This is a series of short posts that will piece together how I ended up in the visual arts. I don’t recall an Ah-Ha situation where I knew from a particular moment that I wanted to be an artist. It just sort of crept up on me. It has now been over 35 years since I pursued art as, at first, a serious avocation then a profession. Along the way I have been very fortunate having experienced many facets of the visual art world. During that time I have also made attempts to leave that world only to be pulled back in somehow. You can read the first post in this series here.
I got married very young and my husband was (and still is) very big on hobbies so I delved deeper into art. I was intrigued by pen and ink drawings and he bought me a pen holder and nibs. I also had this book called Rendering in Pen and Ink that I would read and do exercises from. My general interest in the Humanities also grew. We were at 30th Street Station waiting for a train to New York for our honeymoon and spotted a bookstore with used books where he bought me a old textbook simply called The Humanities. I still have my pen nibs and that book so here is a photo of them.
There was an outdoor art show called the Rittenhouse Square Fine Art Annual which took place every June. There was an artist there who drew in pen and ink. I believe her name was Karyl but I cannot remember her last name. Anyway, I took her card and called her and asked if I could bring some of my pen drawings to show her. She was very kind and invited me to her home and looked at my work and was very encouraging. She suggested I try a class at one of the local art schools. One thing about this encounter is sort of amusing to me now. About a dozen years later I found myself not only in the Rittenhouse show but serving on the board and chairing the show for a few years. Below is a pen and ink drawing I did around this time (1979). Thanks to sister number 2 for this!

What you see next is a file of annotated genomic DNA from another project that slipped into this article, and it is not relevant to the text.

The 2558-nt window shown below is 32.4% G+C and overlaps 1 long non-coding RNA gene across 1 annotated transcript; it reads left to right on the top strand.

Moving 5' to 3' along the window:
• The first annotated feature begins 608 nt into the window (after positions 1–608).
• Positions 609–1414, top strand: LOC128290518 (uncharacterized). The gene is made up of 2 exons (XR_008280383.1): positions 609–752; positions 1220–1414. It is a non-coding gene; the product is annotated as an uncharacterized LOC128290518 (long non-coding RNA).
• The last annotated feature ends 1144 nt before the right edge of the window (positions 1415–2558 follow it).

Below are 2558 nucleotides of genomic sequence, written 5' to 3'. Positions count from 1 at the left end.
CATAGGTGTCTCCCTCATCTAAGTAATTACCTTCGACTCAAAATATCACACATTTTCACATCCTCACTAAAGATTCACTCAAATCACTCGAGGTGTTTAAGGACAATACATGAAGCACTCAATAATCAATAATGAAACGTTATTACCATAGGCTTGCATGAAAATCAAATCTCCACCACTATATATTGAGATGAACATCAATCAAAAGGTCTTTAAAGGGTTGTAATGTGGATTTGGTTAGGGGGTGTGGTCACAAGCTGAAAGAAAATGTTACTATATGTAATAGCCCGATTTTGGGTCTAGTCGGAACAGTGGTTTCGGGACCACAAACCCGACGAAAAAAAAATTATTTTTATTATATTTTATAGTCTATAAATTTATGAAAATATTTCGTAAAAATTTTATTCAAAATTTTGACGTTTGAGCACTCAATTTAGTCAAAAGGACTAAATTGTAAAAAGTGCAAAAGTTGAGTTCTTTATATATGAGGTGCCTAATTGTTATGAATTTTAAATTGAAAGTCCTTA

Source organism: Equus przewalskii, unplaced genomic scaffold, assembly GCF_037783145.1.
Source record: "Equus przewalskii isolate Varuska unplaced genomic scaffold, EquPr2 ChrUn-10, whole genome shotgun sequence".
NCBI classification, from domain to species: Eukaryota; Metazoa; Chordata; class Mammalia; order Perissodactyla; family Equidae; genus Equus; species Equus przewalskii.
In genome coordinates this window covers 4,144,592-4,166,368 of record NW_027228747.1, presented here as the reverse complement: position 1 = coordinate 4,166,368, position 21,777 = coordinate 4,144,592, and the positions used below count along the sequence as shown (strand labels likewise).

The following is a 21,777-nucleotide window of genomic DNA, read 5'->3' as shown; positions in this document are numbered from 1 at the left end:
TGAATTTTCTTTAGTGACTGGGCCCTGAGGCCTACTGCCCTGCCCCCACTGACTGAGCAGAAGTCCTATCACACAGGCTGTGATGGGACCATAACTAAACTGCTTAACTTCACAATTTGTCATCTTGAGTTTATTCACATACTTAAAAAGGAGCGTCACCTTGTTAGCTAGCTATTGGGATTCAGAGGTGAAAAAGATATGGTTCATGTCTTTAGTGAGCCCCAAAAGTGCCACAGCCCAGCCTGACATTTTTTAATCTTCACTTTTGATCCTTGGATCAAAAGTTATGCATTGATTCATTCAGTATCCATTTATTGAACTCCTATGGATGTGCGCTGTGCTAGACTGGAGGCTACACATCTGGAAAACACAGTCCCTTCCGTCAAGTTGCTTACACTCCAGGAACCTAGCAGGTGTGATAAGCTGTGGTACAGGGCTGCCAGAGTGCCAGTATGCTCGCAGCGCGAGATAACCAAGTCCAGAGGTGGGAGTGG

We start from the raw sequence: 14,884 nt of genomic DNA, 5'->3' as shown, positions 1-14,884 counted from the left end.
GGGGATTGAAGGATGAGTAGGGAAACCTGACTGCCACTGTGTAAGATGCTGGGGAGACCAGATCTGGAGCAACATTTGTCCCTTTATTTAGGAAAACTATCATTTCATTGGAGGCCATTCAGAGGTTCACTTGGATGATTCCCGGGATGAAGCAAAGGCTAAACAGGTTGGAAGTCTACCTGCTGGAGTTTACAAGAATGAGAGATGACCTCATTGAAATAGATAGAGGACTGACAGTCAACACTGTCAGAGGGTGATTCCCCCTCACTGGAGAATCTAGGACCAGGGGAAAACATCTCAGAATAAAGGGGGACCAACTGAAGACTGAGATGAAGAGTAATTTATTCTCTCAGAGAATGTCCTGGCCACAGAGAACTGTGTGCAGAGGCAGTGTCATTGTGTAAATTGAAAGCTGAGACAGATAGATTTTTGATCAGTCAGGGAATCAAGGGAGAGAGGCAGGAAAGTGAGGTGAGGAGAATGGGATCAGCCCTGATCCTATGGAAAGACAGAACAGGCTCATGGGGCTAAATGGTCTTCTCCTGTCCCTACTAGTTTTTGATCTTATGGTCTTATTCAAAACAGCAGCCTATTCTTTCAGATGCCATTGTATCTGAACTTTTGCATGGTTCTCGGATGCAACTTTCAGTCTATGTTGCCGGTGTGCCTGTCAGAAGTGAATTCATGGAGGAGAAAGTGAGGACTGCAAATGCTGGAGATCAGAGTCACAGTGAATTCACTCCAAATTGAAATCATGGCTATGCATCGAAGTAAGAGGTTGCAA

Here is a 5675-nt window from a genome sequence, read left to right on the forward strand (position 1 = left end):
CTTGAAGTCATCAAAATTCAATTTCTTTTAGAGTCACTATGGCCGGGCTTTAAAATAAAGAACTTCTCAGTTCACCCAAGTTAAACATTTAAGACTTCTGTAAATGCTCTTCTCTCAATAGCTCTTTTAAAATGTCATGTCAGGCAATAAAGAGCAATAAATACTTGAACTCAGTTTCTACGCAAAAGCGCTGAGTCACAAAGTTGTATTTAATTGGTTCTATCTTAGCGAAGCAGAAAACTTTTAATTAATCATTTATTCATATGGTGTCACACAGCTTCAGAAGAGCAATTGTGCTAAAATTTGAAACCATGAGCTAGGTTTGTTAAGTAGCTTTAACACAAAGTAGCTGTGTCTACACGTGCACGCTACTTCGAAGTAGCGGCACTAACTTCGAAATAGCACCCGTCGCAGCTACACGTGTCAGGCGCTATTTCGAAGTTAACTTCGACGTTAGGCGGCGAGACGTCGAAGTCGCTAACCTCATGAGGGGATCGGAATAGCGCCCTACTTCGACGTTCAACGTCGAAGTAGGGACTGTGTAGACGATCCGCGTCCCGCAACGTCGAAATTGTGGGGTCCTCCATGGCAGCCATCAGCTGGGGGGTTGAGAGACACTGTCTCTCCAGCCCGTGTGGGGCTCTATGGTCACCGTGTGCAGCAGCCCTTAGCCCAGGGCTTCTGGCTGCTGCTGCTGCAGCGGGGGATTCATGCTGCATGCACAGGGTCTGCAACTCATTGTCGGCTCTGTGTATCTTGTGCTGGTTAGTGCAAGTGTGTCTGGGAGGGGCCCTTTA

I worked during the day but signed up for two night classes at Philadelphia College of Art (now the University of the Arts). One was a life class and another was a lettering class. I liked the life class more than the lettering class and often asked a friend of ours to pose for me. There was a local drafting school I looked into as well but realized that drafting was far too technical for me.